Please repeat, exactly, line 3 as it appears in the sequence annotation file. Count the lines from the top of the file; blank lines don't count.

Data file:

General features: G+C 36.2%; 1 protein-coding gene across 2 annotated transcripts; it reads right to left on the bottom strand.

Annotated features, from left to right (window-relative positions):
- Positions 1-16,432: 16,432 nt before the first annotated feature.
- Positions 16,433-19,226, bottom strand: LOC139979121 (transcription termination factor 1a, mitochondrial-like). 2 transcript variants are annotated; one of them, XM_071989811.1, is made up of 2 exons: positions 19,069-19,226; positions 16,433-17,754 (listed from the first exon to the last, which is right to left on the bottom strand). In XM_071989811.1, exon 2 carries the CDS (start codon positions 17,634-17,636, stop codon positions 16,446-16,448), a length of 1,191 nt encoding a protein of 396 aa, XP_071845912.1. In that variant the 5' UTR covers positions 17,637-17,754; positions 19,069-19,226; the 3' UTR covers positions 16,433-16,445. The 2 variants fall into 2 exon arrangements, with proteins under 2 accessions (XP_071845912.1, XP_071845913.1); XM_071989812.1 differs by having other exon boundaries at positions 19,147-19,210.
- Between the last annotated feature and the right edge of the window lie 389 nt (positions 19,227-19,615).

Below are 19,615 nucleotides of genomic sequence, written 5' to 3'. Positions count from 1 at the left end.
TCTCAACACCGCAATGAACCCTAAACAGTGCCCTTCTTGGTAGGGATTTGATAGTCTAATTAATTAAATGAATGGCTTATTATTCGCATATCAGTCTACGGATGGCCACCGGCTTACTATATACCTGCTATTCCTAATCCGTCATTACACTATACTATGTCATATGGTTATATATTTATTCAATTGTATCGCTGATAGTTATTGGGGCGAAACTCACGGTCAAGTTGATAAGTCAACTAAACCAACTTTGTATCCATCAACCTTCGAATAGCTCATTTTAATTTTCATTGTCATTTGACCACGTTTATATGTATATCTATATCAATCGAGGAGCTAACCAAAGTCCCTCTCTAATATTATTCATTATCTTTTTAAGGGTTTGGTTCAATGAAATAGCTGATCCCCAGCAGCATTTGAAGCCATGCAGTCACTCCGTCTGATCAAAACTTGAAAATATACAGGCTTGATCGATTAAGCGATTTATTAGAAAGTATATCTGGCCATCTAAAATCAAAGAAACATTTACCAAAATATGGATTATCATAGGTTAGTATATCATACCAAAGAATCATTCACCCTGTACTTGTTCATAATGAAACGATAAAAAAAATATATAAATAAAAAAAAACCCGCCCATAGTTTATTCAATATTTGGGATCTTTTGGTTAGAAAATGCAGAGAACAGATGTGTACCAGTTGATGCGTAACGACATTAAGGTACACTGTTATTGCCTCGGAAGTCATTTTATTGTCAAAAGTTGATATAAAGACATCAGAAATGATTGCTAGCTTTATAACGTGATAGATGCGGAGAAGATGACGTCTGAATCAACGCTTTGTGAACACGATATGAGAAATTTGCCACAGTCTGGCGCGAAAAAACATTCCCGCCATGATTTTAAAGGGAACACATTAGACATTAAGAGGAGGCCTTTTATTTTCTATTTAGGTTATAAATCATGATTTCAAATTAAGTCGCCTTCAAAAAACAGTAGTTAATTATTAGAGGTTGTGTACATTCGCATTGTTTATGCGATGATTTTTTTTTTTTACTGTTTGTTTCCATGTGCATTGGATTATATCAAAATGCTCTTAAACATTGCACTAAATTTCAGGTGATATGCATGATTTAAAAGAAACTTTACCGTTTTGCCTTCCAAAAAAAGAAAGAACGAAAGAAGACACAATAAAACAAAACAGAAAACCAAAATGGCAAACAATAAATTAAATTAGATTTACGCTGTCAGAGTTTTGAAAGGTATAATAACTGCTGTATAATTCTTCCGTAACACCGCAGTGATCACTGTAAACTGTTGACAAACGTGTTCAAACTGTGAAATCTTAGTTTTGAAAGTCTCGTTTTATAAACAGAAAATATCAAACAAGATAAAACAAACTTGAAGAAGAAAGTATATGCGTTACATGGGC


- Positions 1-16,432: 16,432 nt before the first annotated feature.